“Let Every Heart Prepare Him Room” – Advent Week One

Joy to the world, the Lord is come!
Let earth receive her King;
Let every heart prepare Him room,
And heav’n and nature sing,
And heav’n and nature sing,
And heav’n, and heav’n, and nature sing.


It is a world rich with meaning. It can be qualified as joyous or anxious. It can be associated with that which is unknown or that which is familiar. It can be a gift, or it can be a burden. Regardless, it looks forward, not behind.

In addition to my marriage, the events for which I had the most anticipation were the birth of our children. From the moment of discovering we were pregnant, my entire life shifted, both internally and externally.

Among the myriad of questions and feelings, we began to make adjustments. We adjusted our lifestyle, made space for a nursery, collected baby items, read books, made new plans, had different conversations. We prepared room, physically, emotionally, mentally, and spiritually for the new little lives that were inevitably coming our way.

Then, of course, our children arrived. The event occurred, the anticipation was over, a new way of living began. And there was no going back. And I’m totally ok with that. Sure, parenting has its trials and struggles, but also immense joy and love. I wouldn’t trade it for anything.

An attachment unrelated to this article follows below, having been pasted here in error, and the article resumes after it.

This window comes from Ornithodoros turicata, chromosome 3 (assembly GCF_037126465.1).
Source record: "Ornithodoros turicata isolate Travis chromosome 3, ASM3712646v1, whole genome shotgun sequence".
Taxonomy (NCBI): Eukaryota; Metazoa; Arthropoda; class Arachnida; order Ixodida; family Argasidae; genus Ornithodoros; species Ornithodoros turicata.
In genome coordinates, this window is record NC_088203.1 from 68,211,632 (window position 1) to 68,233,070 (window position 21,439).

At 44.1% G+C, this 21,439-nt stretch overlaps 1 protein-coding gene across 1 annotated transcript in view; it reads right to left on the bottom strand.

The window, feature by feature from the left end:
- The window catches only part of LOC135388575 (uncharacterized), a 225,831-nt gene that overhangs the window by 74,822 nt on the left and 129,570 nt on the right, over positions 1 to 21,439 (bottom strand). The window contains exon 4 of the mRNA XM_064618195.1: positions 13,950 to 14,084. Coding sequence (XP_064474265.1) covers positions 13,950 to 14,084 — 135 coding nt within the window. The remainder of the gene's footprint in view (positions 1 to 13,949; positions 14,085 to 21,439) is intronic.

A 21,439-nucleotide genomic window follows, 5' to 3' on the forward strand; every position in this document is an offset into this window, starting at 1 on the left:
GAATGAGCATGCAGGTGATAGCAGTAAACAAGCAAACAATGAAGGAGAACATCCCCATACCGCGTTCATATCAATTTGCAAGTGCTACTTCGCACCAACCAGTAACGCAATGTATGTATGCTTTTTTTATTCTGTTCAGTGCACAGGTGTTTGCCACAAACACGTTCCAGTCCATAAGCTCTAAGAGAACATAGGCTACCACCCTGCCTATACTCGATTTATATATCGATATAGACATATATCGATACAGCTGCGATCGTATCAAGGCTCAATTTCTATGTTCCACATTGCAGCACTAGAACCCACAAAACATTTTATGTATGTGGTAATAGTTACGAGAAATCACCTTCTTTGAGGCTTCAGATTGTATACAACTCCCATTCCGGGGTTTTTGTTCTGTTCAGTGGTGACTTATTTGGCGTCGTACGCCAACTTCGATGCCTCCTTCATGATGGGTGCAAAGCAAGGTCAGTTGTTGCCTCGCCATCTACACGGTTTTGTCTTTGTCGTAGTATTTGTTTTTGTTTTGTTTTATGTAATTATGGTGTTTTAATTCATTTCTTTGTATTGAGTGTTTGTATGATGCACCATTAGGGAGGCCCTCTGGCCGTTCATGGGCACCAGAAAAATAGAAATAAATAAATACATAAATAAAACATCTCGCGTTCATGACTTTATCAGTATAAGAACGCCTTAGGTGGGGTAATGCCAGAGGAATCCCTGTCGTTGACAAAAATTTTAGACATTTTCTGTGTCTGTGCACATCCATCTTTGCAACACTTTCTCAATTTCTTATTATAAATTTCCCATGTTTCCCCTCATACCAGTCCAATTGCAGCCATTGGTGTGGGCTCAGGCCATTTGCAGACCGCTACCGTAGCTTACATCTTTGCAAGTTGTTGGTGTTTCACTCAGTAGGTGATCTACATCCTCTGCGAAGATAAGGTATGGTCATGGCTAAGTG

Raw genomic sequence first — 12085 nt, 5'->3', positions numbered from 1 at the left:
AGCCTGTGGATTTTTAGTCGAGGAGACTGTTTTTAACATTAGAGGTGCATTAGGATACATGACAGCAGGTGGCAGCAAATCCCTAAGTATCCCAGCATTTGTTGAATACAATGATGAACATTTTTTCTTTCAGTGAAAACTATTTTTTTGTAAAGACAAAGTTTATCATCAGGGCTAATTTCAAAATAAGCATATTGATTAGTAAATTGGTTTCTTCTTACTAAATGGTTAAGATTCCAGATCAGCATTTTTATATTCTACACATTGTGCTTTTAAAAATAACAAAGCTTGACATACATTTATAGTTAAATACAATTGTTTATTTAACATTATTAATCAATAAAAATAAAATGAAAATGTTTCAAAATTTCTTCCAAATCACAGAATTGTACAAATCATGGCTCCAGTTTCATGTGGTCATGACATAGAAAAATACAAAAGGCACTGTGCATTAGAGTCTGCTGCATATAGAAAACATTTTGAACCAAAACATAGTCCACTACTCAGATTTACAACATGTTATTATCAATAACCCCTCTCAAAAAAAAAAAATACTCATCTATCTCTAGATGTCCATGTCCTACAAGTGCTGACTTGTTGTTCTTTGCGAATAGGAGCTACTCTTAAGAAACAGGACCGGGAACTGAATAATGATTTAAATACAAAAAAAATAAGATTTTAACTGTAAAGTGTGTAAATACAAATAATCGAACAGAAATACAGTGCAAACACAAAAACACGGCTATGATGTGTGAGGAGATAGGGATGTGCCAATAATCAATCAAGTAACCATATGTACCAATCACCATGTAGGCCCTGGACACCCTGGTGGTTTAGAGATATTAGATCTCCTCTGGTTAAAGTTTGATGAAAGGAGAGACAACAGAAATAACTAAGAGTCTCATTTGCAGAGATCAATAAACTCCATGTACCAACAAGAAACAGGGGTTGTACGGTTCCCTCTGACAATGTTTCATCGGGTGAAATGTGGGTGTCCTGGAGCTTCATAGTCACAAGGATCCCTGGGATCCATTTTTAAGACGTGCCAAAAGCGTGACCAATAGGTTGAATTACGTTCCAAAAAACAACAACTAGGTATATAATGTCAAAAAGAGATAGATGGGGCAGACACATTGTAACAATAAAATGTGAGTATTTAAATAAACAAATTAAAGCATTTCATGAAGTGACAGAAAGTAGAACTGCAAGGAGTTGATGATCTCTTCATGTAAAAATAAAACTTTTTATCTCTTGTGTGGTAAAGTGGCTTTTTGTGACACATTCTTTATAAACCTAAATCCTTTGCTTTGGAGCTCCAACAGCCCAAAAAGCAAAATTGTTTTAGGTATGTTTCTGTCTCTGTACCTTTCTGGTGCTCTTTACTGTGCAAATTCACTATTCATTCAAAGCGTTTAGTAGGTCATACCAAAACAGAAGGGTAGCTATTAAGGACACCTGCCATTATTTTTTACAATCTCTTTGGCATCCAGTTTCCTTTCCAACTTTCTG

So it is, I believe, with my relationship with Christ. At one point, I had to make adjustments to welcome him into my life. I had to reprioritize, make sacrifices, submit to his plans. I needed to prepare him room.

No Room

So Joseph also went up from the town of Nazareth in Galilee to Judea, to Bethlehem the town of David, because he belonged to the house and line of David. He went there to register with Mary, who was pledged to be married to him and was expecting a child. While they were there, the time came for the baby to be born, and she gave birth to her firstborn, a son. She wrapped him in cloths and placed him in a manger, because there was no guest room available for them. Luke 2:7

Sometimes, in my familiarity of the Christmas story, I lose sight of its significance. It is a strange story, if you think of it, from the angel visitation to the arrival of wise strangers.

Of course, as the story goes, there was no room for Joseph and Mary. We see the images of Joseph and Mary stumbling into town late at night, being refused by various innkeepers, and Mary finally giving birth to Jesus in an isolated stable behind some inn.

That classic image, though, actually isn’t biblical; scholars believe that Joseph and Mary were staying with one of Joseph’s family members, but were not able to secure a room of their own due to the fact that the other guest room(s) was occupied by other family members. They could have been there days, even weeks, before Jesus was actually born, removing some of the urgency we associate with the story. And while Jesus was laid in a manger, it was likely in the lower compartment of a peasant family’s home where animals would have been kept at night.